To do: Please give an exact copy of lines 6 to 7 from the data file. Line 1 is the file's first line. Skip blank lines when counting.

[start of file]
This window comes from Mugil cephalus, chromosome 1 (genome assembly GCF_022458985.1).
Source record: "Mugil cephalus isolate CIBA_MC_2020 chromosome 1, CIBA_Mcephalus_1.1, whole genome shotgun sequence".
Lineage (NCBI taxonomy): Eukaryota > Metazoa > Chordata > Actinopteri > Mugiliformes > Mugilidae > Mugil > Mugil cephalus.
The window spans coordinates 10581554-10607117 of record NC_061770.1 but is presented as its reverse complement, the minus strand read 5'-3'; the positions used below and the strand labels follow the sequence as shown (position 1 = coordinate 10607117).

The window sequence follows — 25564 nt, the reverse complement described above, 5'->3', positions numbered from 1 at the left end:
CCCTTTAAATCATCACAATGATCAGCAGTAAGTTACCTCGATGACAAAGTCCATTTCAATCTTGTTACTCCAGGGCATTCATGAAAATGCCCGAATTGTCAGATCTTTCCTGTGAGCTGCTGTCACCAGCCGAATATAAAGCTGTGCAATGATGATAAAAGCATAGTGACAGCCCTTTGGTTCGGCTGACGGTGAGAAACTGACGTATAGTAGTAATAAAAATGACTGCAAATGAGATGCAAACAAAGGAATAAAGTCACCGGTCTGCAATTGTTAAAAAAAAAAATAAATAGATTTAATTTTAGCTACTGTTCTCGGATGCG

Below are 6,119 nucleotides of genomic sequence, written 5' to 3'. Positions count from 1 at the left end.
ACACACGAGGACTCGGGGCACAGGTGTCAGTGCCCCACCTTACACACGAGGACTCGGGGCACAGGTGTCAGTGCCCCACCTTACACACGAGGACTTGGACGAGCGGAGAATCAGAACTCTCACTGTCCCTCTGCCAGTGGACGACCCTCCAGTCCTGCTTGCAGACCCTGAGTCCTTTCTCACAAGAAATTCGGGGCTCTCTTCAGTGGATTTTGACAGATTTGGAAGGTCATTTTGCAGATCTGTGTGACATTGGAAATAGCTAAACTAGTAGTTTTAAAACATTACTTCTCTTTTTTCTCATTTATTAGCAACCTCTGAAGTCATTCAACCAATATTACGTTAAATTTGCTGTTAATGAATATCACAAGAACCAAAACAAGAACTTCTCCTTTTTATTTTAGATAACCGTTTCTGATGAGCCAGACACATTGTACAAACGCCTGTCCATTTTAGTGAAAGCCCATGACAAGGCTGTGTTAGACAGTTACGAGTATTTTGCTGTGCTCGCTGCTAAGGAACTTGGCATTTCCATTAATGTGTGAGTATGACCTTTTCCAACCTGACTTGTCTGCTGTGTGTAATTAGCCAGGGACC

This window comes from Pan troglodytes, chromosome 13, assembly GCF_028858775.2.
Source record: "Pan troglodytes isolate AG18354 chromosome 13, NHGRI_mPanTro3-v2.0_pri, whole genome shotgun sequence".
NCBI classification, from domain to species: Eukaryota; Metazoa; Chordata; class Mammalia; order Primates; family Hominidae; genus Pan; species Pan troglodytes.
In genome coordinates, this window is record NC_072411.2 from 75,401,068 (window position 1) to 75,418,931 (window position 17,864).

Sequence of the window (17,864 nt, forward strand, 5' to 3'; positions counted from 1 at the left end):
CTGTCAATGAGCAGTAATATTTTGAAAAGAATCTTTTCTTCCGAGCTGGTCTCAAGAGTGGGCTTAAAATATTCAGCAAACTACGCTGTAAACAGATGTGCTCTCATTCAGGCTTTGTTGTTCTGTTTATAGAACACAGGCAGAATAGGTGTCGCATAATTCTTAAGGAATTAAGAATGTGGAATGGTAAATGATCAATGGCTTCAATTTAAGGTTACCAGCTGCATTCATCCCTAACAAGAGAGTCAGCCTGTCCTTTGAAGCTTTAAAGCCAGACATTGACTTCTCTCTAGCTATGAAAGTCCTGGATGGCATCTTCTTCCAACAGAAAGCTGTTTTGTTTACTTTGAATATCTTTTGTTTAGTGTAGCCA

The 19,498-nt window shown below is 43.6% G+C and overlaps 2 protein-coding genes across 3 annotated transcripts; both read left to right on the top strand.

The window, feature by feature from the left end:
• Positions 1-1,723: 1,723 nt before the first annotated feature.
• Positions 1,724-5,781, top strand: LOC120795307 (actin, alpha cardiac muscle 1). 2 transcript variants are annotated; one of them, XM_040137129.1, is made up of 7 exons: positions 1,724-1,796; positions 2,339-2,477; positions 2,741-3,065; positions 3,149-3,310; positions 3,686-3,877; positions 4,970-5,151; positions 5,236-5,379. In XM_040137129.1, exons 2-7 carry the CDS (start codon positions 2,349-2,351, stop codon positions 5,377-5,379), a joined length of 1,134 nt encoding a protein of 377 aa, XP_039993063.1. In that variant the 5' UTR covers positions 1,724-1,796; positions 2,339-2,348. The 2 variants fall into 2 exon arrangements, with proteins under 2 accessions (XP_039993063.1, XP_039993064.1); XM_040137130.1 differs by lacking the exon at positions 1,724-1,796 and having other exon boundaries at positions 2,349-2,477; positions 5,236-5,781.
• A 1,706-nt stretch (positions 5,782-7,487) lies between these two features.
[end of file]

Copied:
CCCTTTAAATCATCACAATGATCAGCAGTAAGTTACCTCGATGACAAAGTCCATTTCAATCTTGTTACTCCAGGGCATTCATGAAAATGCCCGAATTGTCAGATCTTTCCTGTGAGCTGCTGTCACCAGCCGAATATAAAGCTGTGCAATGATGATAAAAGCATAGTGACAGCCCTTTGGTTCGGCTGACGGTGAGAAACTGACGTATAGTAGTAATAAAAATGACTGCAAATGAGATGCAAACAAAGGAATAAAGTCACCGGTCTGCAATTGTTAAAAAAAAAAATAAATAGATTTAATTTTAGCTACTGTTCTCGGATGCG

Below are 6,119 nucleotides of genomic sequence, written 5' to 3'. Positions count from 1 at the left end.